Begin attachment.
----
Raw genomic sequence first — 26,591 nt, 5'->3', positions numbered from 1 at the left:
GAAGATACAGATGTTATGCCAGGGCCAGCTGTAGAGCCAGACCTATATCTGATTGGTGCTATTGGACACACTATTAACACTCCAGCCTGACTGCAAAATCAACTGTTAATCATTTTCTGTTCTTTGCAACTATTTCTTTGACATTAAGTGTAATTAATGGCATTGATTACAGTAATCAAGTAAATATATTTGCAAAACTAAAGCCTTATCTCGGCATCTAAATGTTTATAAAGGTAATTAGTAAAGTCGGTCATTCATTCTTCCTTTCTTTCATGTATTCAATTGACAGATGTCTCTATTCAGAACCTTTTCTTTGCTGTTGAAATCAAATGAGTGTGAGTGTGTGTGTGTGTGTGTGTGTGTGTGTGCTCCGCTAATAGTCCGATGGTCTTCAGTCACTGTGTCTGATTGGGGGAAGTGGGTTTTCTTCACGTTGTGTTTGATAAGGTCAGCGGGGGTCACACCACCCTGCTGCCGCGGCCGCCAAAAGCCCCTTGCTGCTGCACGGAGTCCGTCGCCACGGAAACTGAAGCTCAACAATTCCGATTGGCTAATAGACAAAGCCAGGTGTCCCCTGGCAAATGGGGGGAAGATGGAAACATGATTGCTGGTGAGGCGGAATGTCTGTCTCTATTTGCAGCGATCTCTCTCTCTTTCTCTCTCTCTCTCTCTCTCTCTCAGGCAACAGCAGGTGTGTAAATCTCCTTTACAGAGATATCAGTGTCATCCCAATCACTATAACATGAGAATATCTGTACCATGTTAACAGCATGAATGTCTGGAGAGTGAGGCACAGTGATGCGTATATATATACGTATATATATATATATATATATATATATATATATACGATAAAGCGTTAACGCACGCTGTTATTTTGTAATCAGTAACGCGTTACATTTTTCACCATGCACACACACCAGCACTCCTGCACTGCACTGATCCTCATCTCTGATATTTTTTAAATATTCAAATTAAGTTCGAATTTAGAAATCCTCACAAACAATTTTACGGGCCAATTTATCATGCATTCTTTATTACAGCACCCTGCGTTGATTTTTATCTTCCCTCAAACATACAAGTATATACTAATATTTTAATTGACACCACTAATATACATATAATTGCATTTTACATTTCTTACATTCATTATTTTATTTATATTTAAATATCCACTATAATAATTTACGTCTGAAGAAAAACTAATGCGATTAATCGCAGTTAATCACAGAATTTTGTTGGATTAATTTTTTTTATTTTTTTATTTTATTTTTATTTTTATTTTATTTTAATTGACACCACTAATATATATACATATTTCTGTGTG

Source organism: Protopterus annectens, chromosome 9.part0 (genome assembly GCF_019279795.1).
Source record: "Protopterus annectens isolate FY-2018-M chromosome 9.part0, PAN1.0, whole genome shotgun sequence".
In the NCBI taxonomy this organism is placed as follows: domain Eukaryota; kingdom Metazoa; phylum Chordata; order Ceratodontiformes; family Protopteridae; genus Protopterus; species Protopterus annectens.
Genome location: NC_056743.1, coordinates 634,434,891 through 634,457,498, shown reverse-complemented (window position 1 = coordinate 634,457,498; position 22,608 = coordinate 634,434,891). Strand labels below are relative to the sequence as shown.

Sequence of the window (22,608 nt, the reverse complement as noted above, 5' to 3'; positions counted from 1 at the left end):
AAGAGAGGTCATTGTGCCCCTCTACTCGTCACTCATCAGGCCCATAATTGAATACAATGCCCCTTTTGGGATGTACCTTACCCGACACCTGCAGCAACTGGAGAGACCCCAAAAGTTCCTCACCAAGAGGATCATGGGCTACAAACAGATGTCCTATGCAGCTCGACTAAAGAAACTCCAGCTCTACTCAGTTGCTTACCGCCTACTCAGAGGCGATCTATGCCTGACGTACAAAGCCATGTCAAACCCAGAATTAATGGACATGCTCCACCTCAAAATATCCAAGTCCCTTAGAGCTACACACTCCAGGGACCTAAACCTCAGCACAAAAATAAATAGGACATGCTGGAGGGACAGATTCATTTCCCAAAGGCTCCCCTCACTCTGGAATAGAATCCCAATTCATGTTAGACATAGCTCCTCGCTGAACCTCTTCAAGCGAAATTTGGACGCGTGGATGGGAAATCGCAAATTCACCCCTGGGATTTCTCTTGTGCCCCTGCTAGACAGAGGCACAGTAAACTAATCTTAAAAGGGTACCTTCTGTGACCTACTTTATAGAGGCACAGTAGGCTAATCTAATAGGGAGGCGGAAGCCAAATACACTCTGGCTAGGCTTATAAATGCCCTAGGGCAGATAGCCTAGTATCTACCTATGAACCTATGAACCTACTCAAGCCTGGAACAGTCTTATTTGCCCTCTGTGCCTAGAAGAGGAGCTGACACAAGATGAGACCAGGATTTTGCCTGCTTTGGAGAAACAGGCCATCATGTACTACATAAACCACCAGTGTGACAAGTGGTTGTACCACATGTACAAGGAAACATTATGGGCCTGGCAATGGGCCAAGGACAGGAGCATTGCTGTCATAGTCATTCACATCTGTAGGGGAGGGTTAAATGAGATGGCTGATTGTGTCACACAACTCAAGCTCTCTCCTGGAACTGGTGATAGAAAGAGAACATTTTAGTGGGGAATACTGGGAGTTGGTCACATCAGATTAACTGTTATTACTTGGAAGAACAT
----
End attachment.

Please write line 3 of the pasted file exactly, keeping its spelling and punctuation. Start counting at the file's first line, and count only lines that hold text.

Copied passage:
Source organism: Protopterus annectens, chromosome 9.part0 (genome assembly GCF_019279795.1).